ESN Spring Seminar 2013

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On 18-19 April, ESN welcomed 100 ESN members and invited guests from across 19 countries to Helsinki, Finland, to participate in ESN’s Spring Seminar 2013. The topic of the seminar focused on how social services can promote more choice and control for people with disabilities over their daily lives.

Opening the seminar, ESN Chair Lars-Göran Jansson highlighted: “Service users should play an active role in deciding how to manage their personal support system. It is about an individual rather than a service-led response to care needs.”

The first session outlined how different European welfare states approach measures promoting choice and control. Ioannis Dimitrakopoulos from the EU’s Fundamental Rights Agency quoted figures from the EU’s income, social inclusion and living conditions survey, which show that 36% of persons with disabilities in the EU were at risk of poverty or social exclusion compared to 21% for those without disabilities.

Independent living does not mean that service users want to do everything by themselves and do not need anybody or that they want to live in isolation […] they want to grow up in their families, go to the neighbourhood school, use the same bus as their neighbours, work in jobs that are in line with their education and interests, and start families of their own”, said Jos Huys, Affiliated Researcher from the Catholic University of Leuven in Belgium.

An external evaluation of the Personal Assistant Scheme in Vienna, presented by Martina Plohovits, showed how personal assistance helps people with disabilities to participate in social life, to have access to work and live more autonomously. The Independent Living Programme in the Veneto Region, Italy, and a voucher system of personal assistance in Stenungsund municipality, Sweden, completed the session on local examples of the provision of choice and control.

Delegates also heard about how user involvement helps to improve the quality and the design of services. Tom Raines from the Manchester Area Partnership’s ‘Right to control’ project argued that co-production is essential for enabling disabled users to exercise right to control. Through an example from the mental health sector, the Finnish ‘Expert by Experience’ project described how service users are trained to become experts in their own care: “Users stay in control of their life even while experiencing a mental health problem”, said Timo Kallioaho, an expert by experience. Martins Rullis, a service user from Latvia, stressed that information is important to be able to make choices: “When I started to work together with other people, I saw that their lives and choices were different than for people with intellectual disabilities. To make decisions for ourselves we need to have the knowledge.”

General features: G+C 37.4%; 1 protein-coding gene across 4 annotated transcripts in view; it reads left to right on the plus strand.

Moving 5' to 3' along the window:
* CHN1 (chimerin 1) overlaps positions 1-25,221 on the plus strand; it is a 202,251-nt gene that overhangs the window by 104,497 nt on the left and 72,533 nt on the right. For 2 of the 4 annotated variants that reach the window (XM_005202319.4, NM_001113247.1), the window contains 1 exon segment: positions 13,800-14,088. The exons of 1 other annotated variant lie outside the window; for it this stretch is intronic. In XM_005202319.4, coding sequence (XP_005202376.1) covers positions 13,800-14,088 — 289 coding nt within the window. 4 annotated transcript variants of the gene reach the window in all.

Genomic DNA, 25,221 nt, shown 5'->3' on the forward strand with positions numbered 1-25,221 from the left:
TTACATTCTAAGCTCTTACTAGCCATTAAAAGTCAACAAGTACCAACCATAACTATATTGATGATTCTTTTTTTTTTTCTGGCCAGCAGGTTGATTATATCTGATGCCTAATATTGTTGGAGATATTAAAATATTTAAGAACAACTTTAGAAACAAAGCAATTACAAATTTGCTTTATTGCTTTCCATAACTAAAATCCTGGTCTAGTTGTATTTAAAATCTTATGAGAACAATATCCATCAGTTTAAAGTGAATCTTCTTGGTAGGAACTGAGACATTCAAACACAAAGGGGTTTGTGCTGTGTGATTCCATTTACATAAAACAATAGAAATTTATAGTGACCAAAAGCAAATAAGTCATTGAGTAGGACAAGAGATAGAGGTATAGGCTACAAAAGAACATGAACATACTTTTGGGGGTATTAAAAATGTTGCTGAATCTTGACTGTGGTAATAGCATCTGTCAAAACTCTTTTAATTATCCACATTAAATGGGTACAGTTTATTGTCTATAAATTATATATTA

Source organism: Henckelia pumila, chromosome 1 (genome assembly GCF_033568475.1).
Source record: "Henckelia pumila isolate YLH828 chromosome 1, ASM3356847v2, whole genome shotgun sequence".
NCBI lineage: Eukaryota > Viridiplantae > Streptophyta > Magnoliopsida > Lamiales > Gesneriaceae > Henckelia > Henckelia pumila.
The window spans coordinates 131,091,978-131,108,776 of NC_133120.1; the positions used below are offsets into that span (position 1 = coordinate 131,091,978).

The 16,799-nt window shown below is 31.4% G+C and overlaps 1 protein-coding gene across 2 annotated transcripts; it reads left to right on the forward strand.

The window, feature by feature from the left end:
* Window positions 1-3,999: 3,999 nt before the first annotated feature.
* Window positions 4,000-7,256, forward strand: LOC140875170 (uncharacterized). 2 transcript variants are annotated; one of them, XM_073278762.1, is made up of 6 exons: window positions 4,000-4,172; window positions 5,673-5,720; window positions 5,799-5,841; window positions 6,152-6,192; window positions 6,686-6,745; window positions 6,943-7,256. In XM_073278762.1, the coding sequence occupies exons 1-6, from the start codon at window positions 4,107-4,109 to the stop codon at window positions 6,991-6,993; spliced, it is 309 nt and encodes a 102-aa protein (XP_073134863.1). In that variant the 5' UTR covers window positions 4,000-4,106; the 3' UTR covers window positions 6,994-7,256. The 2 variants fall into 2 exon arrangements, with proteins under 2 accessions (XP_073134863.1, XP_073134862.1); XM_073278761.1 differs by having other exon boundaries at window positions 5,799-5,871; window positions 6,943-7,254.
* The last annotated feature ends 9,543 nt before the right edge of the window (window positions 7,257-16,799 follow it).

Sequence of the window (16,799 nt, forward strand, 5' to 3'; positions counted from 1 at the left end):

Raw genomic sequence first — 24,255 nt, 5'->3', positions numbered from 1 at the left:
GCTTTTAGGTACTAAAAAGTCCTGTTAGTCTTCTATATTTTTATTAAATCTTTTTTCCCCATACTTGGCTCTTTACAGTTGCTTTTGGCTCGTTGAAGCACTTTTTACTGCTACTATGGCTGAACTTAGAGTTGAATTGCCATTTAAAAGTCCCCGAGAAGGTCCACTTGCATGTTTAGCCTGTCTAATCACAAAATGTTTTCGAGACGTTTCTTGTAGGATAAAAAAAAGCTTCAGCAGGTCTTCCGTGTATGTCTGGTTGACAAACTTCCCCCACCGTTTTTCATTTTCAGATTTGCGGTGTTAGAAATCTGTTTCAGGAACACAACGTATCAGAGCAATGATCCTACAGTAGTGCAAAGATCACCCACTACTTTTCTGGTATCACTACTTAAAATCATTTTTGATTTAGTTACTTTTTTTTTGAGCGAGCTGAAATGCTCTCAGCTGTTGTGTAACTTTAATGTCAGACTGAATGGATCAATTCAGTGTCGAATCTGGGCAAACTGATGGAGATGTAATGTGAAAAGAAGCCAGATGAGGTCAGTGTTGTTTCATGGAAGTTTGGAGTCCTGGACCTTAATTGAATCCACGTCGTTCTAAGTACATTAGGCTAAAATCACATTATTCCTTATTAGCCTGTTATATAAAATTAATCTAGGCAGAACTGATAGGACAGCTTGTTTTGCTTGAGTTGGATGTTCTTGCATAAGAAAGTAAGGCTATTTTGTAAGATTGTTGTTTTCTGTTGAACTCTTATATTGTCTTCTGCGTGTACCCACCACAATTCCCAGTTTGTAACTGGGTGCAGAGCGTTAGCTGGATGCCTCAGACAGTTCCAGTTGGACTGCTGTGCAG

The panel discussion at the end of the day raised issues about the differences in organising personal budgets and personal assistance schemes. “All countries develop differently, as they have different cultures and structures and it is interesting to see how they all develop over time”, said Jamie Bolling from the European Network for Independent Living.

In some countries cash benefits and services are being reduced to improve cost-effectiveness. Panellists also talked about the trade-off between having a legal right to choice and control and the financial availability of resources. “I hope that in a few years’ time we’ll look back and see that we have moved towards a society that is much more inclusive and participative for everybody”, concluded ESN’s John Halloran.

On the second day of the seminar, ESN members and delegates from the Baltic states discussed what challenges social services face implementing choice and control and what support do they need to provide choice and control. Some highlights from the discussions are available in the Members' Area. A more detailed report will be published soon. In the meantime, if you know of any good practices on promoting choice and control for service users, particularly in the disability sector, please get in touch. 

Resources and presentations from the seminar can be found here